“This multifaceted and comprehensive volume is an essential reference that goes beyond music by touching on issues related to popular youth culture in the Americas.... To quote the lyrics of Don Omar in Dale Don Dale, this book will certainly ‘fire up the crew’ (Pa’ activar los anormales) to generate fruitful discussion and new avenues for investigating today’s popular youth culture.” — Alexandrine Boudreault-Fournier, New West Indian Guide

    “Since reggaeton is a relatively young style of music (having begun in the late 1980s or early 1990s), a volume of this sort is invaluable. . . . Enhanced by numerous illustrations, this is a serious, well-written study that significantly enhances the literature on reggaeton style.” — D. V. Moskowitz, Choice

    “One of the strengths of the book is its inclusion of articles by journalists and
    artists as well as academics. . . .” — Paul Harkins, Popular Music

    “It seems reggaeton has finally penetrated the academic world. As arguably the most exciting and influential music to emerge from the region in the last decade, this is essential reading for those interested in contemporary Latin music and culture. Hopefully, this is the first of many books to tackle this complex and controversial musical phenomenon.” — Georgina Nicoli, Songlines

    “[T]he Reggaetón anthology is far from your average academic tome. But beyond the multimedia bells and whistles, the book is truly a watershed moment for the musical genre, for Latino cultural criticism, and for 21st C academia. . . . You may not like reggaetón (but I bet you move just a little if it comes on when you're on the dance floor), but after this, it'll be just a little harder to dismiss it as ‘racketón,’ as Juan Flores recounts one of his friends doing.” — Carolina Gonzalez, Sound Taste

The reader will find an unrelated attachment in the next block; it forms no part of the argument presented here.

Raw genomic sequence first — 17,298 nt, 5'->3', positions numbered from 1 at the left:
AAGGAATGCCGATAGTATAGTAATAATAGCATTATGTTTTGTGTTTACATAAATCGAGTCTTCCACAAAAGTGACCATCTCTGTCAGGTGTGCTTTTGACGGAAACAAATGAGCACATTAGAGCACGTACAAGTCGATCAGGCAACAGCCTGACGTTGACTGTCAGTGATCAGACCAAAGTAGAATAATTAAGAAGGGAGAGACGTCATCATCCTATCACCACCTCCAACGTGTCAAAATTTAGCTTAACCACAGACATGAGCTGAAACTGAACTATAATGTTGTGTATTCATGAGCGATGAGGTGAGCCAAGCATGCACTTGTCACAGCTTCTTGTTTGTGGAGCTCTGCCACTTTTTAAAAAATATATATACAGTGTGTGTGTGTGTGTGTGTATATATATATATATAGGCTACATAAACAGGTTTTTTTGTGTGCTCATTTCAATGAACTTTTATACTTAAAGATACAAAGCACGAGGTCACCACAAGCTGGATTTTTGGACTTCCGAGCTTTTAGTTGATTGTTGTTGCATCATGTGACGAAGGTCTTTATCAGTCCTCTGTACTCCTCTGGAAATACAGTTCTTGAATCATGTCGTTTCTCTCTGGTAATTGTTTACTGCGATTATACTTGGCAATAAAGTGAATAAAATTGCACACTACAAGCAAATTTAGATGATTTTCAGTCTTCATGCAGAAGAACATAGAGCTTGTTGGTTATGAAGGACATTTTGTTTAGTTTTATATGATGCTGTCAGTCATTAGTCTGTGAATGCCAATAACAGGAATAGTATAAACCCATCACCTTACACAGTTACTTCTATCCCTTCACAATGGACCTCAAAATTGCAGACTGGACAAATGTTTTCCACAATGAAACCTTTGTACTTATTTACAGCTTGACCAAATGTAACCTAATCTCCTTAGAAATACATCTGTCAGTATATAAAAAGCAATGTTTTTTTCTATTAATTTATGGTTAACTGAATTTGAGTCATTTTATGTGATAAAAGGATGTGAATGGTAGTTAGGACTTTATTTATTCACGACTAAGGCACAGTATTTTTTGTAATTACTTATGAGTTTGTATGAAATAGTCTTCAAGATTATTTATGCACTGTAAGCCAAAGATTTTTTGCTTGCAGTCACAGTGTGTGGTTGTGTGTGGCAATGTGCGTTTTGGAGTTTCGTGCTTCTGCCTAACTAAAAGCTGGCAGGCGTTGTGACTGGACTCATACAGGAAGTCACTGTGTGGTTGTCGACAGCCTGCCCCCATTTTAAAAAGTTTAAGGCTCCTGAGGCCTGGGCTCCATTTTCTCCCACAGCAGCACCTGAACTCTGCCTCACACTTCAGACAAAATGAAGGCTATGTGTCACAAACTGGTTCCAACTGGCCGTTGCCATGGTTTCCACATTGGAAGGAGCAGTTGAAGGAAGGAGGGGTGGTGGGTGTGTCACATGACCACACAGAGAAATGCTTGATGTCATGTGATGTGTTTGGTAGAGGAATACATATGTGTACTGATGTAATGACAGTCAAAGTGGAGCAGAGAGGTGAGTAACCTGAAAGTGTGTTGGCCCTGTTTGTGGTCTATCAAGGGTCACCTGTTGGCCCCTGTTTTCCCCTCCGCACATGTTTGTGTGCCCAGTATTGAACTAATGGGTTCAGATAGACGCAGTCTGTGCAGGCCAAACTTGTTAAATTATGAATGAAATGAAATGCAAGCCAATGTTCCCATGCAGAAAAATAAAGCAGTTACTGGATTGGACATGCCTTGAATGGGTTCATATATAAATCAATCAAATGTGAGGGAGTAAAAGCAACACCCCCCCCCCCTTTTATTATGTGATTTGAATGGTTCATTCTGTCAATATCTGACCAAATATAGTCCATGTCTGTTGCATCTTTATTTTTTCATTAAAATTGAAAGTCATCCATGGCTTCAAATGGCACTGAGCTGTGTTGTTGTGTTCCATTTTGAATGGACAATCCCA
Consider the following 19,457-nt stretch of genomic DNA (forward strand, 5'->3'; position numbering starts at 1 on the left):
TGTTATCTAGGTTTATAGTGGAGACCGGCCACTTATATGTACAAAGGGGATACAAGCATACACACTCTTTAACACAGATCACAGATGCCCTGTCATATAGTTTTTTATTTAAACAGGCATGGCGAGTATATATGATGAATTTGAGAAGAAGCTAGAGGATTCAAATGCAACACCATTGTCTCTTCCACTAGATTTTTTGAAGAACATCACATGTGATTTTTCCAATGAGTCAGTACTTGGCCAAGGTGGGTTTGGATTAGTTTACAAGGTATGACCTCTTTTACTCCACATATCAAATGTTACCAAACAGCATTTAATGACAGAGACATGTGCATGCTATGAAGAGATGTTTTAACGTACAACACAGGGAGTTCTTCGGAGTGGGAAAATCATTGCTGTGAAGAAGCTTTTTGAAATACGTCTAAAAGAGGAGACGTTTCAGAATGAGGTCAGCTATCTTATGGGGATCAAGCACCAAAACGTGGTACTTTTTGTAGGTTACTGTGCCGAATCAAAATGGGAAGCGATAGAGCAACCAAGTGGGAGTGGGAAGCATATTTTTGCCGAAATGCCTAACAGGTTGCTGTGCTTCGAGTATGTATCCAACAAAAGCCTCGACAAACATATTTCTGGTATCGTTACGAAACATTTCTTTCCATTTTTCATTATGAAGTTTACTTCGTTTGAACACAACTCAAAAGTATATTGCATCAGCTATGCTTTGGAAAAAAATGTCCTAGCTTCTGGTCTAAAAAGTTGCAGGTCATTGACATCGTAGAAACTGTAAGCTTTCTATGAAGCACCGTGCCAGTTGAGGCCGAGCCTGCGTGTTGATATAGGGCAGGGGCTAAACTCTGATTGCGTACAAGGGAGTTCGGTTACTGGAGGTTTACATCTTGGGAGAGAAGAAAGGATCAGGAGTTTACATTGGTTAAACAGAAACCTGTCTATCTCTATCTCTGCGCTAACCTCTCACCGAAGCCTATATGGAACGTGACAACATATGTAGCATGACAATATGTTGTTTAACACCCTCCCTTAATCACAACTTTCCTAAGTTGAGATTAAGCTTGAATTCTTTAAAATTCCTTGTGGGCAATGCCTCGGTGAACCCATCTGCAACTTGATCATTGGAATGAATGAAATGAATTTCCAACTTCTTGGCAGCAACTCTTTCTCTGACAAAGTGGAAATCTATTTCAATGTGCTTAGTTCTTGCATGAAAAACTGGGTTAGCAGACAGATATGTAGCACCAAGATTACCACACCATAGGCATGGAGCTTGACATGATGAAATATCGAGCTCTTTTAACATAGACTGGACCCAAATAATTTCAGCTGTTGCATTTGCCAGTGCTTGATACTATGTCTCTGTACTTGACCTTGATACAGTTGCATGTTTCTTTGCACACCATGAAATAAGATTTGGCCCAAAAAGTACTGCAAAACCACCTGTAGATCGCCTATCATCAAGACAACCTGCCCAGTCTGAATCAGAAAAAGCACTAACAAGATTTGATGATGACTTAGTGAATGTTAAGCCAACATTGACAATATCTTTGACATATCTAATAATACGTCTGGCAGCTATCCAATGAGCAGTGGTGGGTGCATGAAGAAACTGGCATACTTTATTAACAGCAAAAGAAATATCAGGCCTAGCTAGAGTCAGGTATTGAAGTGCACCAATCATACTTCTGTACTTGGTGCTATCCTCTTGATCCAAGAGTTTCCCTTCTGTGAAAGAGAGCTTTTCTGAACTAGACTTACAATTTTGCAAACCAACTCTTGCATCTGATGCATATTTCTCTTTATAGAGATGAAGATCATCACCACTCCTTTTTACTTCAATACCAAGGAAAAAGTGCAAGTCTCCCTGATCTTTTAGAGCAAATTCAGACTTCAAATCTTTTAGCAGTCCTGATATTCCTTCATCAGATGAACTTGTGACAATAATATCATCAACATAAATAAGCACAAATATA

“[A]n excellent critical anthology. . . .” — Jace Clayton, Frieze

    Reggaeton has marked a tuming point in the social debate on this music. The honest intention to understand the phenomenon persuades the book, and this also poses a whole range of new questions that should be addressed in future work: how does reggaeton inform a sense of Latinidad differently in the United States and in the continent? How are we to understand music considered immoral and at the same time identity-forging? Is the success of reggaeton all about its music? These and other issues sustain an area of scholarship which, thanks to initiatives like this anthology, is slowly
    gaining visibility.” — Nora Gámez Torres, E.I.A.L.

    Reggaeton is a comprehensive and strategically varied study of one of the most popular youth music and dance genres of the late twentieth and early twenty-first centuries. Its intellectual and methodological breadth reflects the innovative visions of its editors. . . . [T]he editors of this volume have successfully brought together the kinds of perspectives needed to begin to understand this music’s richness and significance.” — David F. García, CENTRO Journal